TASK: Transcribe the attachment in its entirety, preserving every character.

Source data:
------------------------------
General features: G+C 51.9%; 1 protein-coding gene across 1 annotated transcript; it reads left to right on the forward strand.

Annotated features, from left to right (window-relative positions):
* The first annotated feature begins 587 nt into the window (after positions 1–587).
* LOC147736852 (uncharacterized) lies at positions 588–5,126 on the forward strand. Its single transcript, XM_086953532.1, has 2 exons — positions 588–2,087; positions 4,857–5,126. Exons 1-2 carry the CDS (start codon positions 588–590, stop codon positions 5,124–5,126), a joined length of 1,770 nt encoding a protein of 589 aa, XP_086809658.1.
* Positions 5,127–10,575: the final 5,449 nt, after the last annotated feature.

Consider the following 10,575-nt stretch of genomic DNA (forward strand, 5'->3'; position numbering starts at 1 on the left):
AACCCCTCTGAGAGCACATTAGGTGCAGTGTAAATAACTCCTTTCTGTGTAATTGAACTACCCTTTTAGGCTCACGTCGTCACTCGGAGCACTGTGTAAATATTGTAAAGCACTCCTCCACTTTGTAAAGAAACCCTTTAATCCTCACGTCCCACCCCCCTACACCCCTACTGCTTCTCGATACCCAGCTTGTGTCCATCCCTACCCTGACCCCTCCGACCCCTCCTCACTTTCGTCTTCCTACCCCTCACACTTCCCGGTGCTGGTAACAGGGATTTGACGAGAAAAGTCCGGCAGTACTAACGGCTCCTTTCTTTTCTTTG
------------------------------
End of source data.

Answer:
General features: G+C 51.9%; 1 protein-coding gene across 1 annotated transcript; it reads left to right on the forward strand.

Annotated features, from left to right (window-relative positions):
* The first annotated feature begins 587 nt into the window (after positions 1–587).
* LOC147736852 (uncharacterized) lies at positions 588–5,126 on the forward strand. Its single transcript, XM_086953532.1, has 2 exons — positions 588–2,087; positions 4,857–5,126. Exons 1-2 carry the CDS (start codon positions 588–590, stop codon positions 5,124–5,126), a joined length of 1,770 nt encoding a protein of 589 aa, XP_086809658.1.
* Positions 5,127–10,575: the final 5,449 nt, after the last annotated feature.

Consider the following 10,575-nt stretch of genomic DNA (forward strand, 5'->3'; position numbering starts at 1 on the left):
AACCCCTCTGAGAGCACATTAGGTGCAGTGTAAATAACTCCTTTCTGTGTAATTGAACTACCCTTTTAGGCTCACGTCGTCACTCGGAGCACTGTGTAAATATTGTAAAGCACTCCTCCACTTTGTAAAGAAACCCTTTAATCCTCACGTCCCACCCCCCTACACCCCTACTGCTTCTCGATACCCAGCTTGTGTCCATCCCTACCCTGACCCCTCCGACCCCTCCTCACTTTCGTCTTCCTACCCCTCACACTTCCCGGTGCTGGTAACAGGGATTTGACGAGAAAAGTCCGGCAGTACTAACGGCTCCTTTCTTTTCTTTG